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Published 12/1/2014

AAOS Hosts Orthopaedic Quality Institute

Each year, the AAOS hosts the Orthopaedic Quality Institute (OQI) in Washington, D.C. The OQI brings together members of the orthopaedic community and other stakeholders—including payers, purchasers, healthcare policymakers, industry representatives, and patient advocacy groups—to discuss strategies for improving quality and measuring outcomes in musculoskeletal care.

Increasingly, both the way and the environment in which physicians deliver and get paid for healthcare services are changing. At the federal government level, debates over healthcare costs and quality are constant. Policymakers and other stakeholders are continually seeking to define appropriate methodologies to accurately measure quality. For example, the latest efforts to introduce legislation that would repeal and replace the Sustainable Growth Rate (SGR) included language to reward use of alternative payment models and encourage adherence to appropriate use criteria.

The 2014 OQI (Nov. 20–21) focused on “Tools for Improving Quality and Measuring Performance” and was chaired by Kevin J. Bozic, MD, MBA, and Thomas C. Barber, MD. Among the goals of the 2014 OQI were developing recommendations to guide the AAOS outcomes measurement strategy and strengthening external partnerships with data collection and reporting agencies.

“It is important for the AAOS to engage in defining quality and providing the tools necessary for our members to measure clinically meaningful outcomes,” said Dr. Bozic. “By establishing and maintaining partnerships with data collection and reporting agencies, we hope to build a performance measurement strategy to ensure that orthopaedic surgeons are on the leading edge of performance improvement and value-based payment and reporting programs.”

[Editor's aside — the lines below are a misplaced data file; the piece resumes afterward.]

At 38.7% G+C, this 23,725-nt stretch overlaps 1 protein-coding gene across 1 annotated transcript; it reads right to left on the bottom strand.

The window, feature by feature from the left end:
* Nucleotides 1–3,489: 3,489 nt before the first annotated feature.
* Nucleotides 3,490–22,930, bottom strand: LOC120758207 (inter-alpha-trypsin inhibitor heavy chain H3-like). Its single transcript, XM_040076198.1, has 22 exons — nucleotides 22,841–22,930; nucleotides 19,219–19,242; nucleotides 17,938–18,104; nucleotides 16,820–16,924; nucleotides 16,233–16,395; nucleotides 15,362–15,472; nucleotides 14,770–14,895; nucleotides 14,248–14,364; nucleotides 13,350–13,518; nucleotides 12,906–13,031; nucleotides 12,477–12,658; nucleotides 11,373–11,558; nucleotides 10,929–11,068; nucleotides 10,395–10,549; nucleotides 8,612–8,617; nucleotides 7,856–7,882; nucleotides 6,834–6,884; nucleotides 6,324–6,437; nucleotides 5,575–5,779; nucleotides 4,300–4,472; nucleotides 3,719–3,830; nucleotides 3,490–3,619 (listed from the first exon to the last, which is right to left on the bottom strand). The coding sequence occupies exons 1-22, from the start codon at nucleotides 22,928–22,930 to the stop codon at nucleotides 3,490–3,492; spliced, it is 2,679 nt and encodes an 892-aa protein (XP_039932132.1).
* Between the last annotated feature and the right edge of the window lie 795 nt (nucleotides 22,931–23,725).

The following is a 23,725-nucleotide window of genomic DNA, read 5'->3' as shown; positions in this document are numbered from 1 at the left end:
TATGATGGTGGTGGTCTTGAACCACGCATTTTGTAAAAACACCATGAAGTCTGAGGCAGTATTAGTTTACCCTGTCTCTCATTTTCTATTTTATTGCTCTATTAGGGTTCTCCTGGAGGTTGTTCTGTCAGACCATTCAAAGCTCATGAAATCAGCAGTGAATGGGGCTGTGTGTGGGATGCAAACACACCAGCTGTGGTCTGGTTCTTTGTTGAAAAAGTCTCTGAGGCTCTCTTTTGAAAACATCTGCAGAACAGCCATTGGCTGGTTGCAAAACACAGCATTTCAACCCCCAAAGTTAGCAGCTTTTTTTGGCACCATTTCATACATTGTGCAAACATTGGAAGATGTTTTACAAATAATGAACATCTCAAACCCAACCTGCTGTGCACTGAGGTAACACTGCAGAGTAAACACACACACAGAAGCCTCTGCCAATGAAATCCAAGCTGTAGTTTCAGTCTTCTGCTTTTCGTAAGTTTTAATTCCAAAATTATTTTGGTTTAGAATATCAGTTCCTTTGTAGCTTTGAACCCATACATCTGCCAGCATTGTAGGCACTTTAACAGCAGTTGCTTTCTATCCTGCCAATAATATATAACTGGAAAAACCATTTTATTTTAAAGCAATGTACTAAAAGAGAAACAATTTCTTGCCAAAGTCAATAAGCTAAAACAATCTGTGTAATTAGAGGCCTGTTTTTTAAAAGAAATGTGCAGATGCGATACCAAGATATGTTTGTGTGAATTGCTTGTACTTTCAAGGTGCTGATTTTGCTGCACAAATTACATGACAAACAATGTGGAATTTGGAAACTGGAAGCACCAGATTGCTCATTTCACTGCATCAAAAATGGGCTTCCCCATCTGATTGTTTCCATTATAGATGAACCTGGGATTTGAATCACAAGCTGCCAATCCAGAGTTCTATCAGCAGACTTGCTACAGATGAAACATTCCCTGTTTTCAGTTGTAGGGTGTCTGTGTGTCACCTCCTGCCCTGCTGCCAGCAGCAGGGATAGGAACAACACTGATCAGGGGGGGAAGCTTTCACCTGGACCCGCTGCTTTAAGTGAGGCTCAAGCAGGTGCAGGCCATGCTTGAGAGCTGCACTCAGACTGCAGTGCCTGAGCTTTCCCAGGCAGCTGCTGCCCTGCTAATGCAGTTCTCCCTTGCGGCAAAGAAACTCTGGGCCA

The AAOS believes it is crucial that orthopaedic surgeons retain a leadership position in defining quality of orthopaedic care. Recent quality initiatives undertaken by AAOS include clinical practice guidelines (CPGs), appropriate use criteria (AUC), and performance measures. CPGs serve as the evidence base for various procedures and treatment protocols. AUC topics are derived from CPGs and address when these procedures might be appropriate for certain patients, given the nuances of everyday clinical practice.

Dr. Bozic, in introducing the session, highlighted this process, its importance, and the rationale of the OQI. AAOS President Frederick M. Azar, MD, also spoke on the continued AAOS commitment to quality.

Joe V. Selby, MD, MPH, executive director, Patient Centered Outcomes Research Institute (PCORI), gave the keynote address. PCORI is a nonprofit, nongovernmental organization located in Washington, D.C., that seeks to improve the quality and relevance of evidence available to help patients, caregivers, clinicians, employers, insurers, and policymakers make informed health decisions. 

Breakout sessions facilitated discussions to help formulate the Academy’s strategic plan for clinical outcomes measurement. Delving deeper into specific questions that built upon the presentations, breakout session participants answered questions on outcomes measurements in three different practice settings: ambulatory surgical care, office-based care, and inpatient surgical care.

Participants discussed recommendations and rationales for what orthopaedic conditions should be measured. They also provided suggestions on data sources or tools that could be used for outcomes measurement and identified potential barriers to outcomes data collection that might exist in different settings. Afterward, they helped develop a series of specific outcomes to guide AAOS quality efforts going forward.

Additional coverage of the 2014 OQI will be included in upcoming issues of both Advocacy Now and AAOS Now.